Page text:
Migrating birds sprint in spring, but take things easy in autumn

World of Birds

 Radar station in Falsterbo, Sweden, for tracking migrating birds. Credit: Cecilia Nilsson Radar station in Falsterbo, Sweden, for tracking migrating birds. Credit: Cecilia Nilsson

Passerine birds, also known as perching birds, that migrate by night tend to fly faster in spring than they do in autumn to reach their destinations. This seasonal difference in flight speed is especially noticeable among birds that only make short migratory flights, says researcher Cecilia Nilsson of Lund University in Sweden, in Springer’s journal Behavioral Ecology and Sociobiology.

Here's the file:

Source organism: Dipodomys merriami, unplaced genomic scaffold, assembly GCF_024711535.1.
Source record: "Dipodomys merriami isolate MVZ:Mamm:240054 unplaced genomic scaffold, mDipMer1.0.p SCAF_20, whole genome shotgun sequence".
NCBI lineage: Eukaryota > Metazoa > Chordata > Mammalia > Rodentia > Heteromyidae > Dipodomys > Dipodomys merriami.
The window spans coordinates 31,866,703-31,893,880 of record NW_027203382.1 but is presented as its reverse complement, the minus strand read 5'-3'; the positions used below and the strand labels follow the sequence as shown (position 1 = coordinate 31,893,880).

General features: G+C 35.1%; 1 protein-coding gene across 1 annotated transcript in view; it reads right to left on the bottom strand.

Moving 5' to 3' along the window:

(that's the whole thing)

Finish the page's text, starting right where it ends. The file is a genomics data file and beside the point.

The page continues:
Nilsson, in a group led by professor Thomas Alerstam, used a tracking radar to measure over three years the speed by which birds flew over Falsterbo Peninsula, a bird migratory hot spot in south-western Sweden. The seasonal differences they found correspond with those recorded for other nocturnal passerine migrants at other sites in southern and northern Sweden.

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